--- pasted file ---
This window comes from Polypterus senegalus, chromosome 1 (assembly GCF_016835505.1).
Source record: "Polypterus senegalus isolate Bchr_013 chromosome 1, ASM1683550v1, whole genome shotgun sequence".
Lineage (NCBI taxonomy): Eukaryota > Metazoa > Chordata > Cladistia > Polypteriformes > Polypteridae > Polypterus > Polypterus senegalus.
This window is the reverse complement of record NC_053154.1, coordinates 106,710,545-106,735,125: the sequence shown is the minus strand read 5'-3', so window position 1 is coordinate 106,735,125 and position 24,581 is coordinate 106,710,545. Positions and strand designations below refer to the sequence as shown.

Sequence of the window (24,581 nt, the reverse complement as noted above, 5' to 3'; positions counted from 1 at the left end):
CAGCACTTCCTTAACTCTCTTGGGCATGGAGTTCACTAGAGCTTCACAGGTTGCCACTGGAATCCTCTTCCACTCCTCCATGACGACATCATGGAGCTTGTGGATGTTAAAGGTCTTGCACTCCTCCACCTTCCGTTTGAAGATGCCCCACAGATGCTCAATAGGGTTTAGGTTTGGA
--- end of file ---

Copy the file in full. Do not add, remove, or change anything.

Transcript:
This window comes from Polypterus senegalus, chromosome 1 (assembly GCF_016835505.1).
Source record: "Polypterus senegalus isolate Bchr_013 chromosome 1, ASM1683550v1, whole genome shotgun sequence".
Lineage (NCBI taxonomy): Eukaryota > Metazoa > Chordata > Cladistia > Polypteriformes > Polypteridae > Polypterus > Polypterus senegalus.
This window is the reverse complement of record NC_053154.1, coordinates 106,710,545-106,735,125: the sequence shown is the minus strand read 5'-3', so window position 1 is coordinate 106,735,125 and position 24,581 is coordinate 106,710,545. Positions and strand designations below refer to the sequence as shown.

Sequence of the window (24,581 nt, the reverse complement as noted above, 5' to 3'; positions counted from 1 at the left end):
CAGCACTTCCTTAACTCTCTTGGGCATGGAGTTCACTAGAGCTTCACAGGTTGCCACTGGAATCCTCTTCCACTCCTCCATGACGACATCATGGAGCTTGTGGATGTTAAAGGTCTTGCACTCCTCCACCTTCCGTTTGAAGATGCCCCACAGATGCTCAATAGGGTTTAGGTTTGGA